Zofran was approved by the Food and Drug Administration in 1991 to treat those patients suffering from nausea as a result of chemotherapy or radiation treatment and following surgery. Between 2002 and 2004, GlaxoSmithKline (GSK) promoted Zofran for nausea and vomiting during pregnancy (commonly known as morning sickness), despite the fact that no clinical trials have ever proven Zofran to be safe and effective for that purpose. Relying on GSK’s promotions and trusting that Zofran was safe for the treatment of morning sickness in pregnant women, doctors began to prescribe Zofran off-label. GSK made more than $1 billion in Zofran sales in 2002 alone.
While doctors have discretion to prescribe medications to treat conditions for which they are not approved, FDA regulations forbid pharmaceutical companies from promoting their medications for off-label uses. GSK’s promotion practices eventually led to a federal governmental investigation. In July 2012, GSK agreed to plead guilty and pay $3 billion to resolve criminal and civil liabilities stemming from its illegal promotion of Zofran and other drugs.
Now available as an inexpensive generic, Zofran continues to be prescribed routinely for pregnant women suffering from morning sickness. Recent epidemiological studies investigating the association between in utero exposure to Zofran and the risk of birth defects have raised concerns about this practice. Two studies have shown a doubling of the risk of certain congenital heart defects in babies whose mothers took Zofran early in pregnancy. A third study showed a doubling of the risk of cleft palate for babies whose mothers took Zofran.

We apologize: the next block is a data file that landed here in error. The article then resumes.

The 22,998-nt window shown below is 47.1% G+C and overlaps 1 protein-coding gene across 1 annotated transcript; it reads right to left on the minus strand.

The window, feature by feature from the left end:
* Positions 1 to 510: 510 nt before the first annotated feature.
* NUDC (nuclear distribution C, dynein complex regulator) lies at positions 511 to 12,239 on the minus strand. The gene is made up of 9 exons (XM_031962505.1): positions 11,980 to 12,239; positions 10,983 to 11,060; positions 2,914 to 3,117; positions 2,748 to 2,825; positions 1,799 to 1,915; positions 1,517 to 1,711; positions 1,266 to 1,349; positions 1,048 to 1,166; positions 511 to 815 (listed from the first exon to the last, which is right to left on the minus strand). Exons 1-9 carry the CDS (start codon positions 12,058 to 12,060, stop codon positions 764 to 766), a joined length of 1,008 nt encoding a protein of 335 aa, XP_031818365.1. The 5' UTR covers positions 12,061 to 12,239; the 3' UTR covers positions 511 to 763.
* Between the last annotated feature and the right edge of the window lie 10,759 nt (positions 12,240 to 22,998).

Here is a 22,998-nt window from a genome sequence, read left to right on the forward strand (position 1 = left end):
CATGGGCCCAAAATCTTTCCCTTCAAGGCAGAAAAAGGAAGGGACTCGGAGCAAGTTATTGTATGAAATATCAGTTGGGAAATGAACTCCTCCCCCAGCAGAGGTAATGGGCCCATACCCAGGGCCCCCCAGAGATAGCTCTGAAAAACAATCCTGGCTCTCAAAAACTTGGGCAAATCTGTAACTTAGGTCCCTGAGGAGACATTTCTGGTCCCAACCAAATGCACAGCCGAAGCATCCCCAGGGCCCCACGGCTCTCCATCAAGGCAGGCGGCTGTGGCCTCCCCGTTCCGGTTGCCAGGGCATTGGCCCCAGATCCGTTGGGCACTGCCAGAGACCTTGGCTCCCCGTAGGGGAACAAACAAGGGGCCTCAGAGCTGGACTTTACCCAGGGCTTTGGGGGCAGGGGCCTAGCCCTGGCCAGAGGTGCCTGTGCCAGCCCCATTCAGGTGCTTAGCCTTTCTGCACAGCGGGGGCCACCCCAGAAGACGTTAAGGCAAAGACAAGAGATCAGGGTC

To date, more than 200 lawsuits have been filed against GSK, alleging that in utero exposure to its anti-nausea drug Zofran caused children to be born with birth defects. In October 2015, the Judicial Panel on Multidistrict Litigation decided to consolidate in one court all of the Zofran cases filed in federal courts across the country and assigned the consolidated litigation to U.S. District Judge F. Dennis Saylor, IV, in the District of Massachusetts.
If you would like more information about this litigation, or if you or someone you know has suffered from a congenital heart defect or cleft palate as a result of prenatal Zofran exposure, contact Liz Eiland or Roger Smith, lawyers in our firm’s Mass Torts Section, at 800-898-2034 or by email at Liz.Eiland@beasleyallen.com or Roger.Smith@beasleyallen.com.
Sources: www.qsk.coom and www.justice.gov
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